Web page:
WASHINGTON (Reuters) - The administration of U.S. President Barack Obama has charged over 100 people since 2008 with attempting to sell technology to Iran that could have bolstered its military and nuclear programs, violating broad economic sanctions.
Of that total, Reuters identified 12 Iranian men who remain imprisoned or who are facing charges, despite last year’s historic nuclear deal that eased many sanctions on Iran in exchange for limits on its nuclear program.
Eleven of the men, who were all born in Iran, are U.S. citizens.
Following are details of their cases based on a Reuters review of court records and interviews with lawyers and family members:
*Hamid Reza Hashemi, in his mid-50s, was charged with trying to export carbon fiber to Iran via Dubai. He was caught in a U.S. sting operation in December 2012, when he flew to the United States from Iran to meet a seller of industrial equipment.
Hashemi’s lawyers said the carbon fiber was widely available and meant for natural gas tanks. Hashemi pleaded guilty and was sentenced to four years in prison. He is scheduled to be released in April 2016.
*Reza Olangian, in his mid-50s, is in custody and awaiting trial. In 2012, Olangian met in Kiev with a man he believed to be a Russian arms broker but who was actually a U.S. government informant, according to prosecutors. He tried to buy anti-aircraft missiles he intended to sell to Iran’s military, they say. Olangian was arrested when he entered Estonia and was then extradited to the United States. Olangian pleaded not guilty to the charges. If convicted, he faces life in prison.
*U.S.-trained engineer Mozaffar Khazaee, in his early 60s, pleaded guilty to export violations in February and was sentenced to eight years in prison.
Despite his professional success, Khazaee complained that his dual nationality was holding him back in his career with U.S. defense contractors, according to court records. As part of his application for a teaching job back in Iran, Khazaee sent an Iranian university presentations containing analyses of components for the F-35 fighter jet, court records show. In 2013, U.S. border control found technical manuals for the F-35 in Khazaee’s boxes being shipped to Iran as he prepared to move there, prosecutors said.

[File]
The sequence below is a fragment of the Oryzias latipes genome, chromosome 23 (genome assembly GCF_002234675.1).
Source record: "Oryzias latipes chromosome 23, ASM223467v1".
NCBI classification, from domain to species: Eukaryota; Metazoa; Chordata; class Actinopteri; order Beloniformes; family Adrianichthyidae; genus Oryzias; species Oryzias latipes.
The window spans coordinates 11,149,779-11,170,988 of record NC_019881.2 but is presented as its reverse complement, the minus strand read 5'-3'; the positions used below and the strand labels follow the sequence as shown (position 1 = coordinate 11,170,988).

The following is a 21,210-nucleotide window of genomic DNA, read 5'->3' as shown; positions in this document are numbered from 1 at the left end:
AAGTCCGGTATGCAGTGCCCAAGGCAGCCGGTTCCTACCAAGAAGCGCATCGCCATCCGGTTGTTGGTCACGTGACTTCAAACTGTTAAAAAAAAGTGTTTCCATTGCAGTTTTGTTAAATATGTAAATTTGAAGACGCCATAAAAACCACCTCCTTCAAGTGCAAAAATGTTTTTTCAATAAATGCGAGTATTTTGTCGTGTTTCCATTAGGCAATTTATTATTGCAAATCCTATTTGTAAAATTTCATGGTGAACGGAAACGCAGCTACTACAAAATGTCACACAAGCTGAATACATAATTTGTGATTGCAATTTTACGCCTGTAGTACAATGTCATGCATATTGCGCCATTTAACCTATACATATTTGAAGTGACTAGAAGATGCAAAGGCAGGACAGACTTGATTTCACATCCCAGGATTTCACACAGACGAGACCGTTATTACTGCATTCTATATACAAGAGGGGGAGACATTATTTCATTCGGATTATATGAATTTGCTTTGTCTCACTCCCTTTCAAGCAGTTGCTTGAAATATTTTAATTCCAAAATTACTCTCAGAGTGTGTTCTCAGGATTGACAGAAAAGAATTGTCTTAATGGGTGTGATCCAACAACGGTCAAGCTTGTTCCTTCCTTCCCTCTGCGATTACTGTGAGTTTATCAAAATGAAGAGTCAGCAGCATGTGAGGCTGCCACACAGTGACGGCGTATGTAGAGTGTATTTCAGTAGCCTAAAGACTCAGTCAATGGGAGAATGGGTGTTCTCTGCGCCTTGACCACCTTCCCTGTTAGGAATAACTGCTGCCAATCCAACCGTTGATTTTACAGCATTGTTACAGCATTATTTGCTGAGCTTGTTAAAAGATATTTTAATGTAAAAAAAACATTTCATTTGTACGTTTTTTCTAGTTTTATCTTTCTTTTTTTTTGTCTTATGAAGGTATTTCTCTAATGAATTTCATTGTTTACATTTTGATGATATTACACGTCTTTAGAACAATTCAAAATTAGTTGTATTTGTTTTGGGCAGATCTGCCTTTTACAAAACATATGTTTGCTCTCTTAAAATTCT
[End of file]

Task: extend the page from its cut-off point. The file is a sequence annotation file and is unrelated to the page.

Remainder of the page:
“He was a naïve guy,” said Saeid Amini, a lawyer who has represented Khazaee and several other of the Iranians. “He didn’t sell to anyone and he didn’t try to sell to anyone.”
*Arash Ghahreman, in his mid-40s, is serving a 78-month sentence. He had studied maritime engineering in Iran and worked for Iranian shipping companies, but left because he felt his secular outlook was hindering him professionally in Iran’s theocracy, he said in court testimony.
U.S. authorities say Ghahreman planned to send U.S.-built electronic equipment to a Dubai company run by a friend, knowing the items would eventually be shipped to Iran. Undercover federal agents were on the other end of the attempted deal. Ghahreman said he believed the items would be used in Dubai. He is appealing his conviction.
*Amir Abbas Tamimi, in his early 40s, is nearing the end of a 46-month sentence after pleading guilty to trying to buy helicopter parts for Iran. The only one of the 12 without U.S. citizenship, he is due to be released in February.
*Nader Modanlo, an Iranian-American aerospace entrepreneur in his mid-50s, is serving an eight-year sentence for helping put Iran’s first-ever satellite into orbit. A jury convicted him of brokering a deal in which Russian officials built and launched an earth observation satellite for Iran.
Modanlo has argued he was denied a fair trial because the judge had private discussions with prosecutors, including whether to allow sensitive national security information into evidence. Prosecutors say those discussions did not affect the trial’s outcome. Modanlo’s appeal is now being heard by a federal appeals court.
*Bahram Mechanic, a millionaire Houston businessman who holds multiple patents, is in jail in Texas awaiting trial on charges that he used his companies in the United States and Iran to export electronics to Iran. He denies the charges.
*Tooraj Faridi, an employee of Mechanic’s company in Houston, is out on bail. He processed orders from Mechanic’s Iranian firm, Faratel, and shipped items to Iran via Taiwan, authorities say. Faridi has pleaded not guilty.
*Khosrow Afghahi, in his early 70s, was also charged in connection with Mechanic’s case. Afghahi was a partner in Mechanic’s business in Iran, according to an April indictment. He has pleaded not guilty. “Khosrow is not a danger, not a threat, not an enemy,” said his attorney, David Gerger.
*Vahid Hosseini, 64, pleaded guilty in 2014 to illegally exporting U.S. goods to Iran through the United Arab Emirates. Over five years, Hosseini shipped over $250,000 of goods purchased from more than 60 American companies, prosecutors say.
Hosseini was sentenced to two and a half years in prison. He is serving the remainder of his sentence at home in Virginia.
*Ali Saboonchi, in his mid-30s, was convicted of export violations in 2014. Between 2009 and 2013, Saboonchi and several associates tried to export industrial parts to customers in Iran, according to an indictment filed in 2013. He was sentenced to two years in prison.
*Majid Iranpour Mobarekeh, a car salesman in his mid-40s from Oklahoma City, is serving a 51-month sentence in Arkansas after pleading guilty to shipping 450 bullet shell casings to Iran and a drug possession charge. His lawyer had no immediate comment.
Editing by Kevin Krolicki and Stuart Grudgings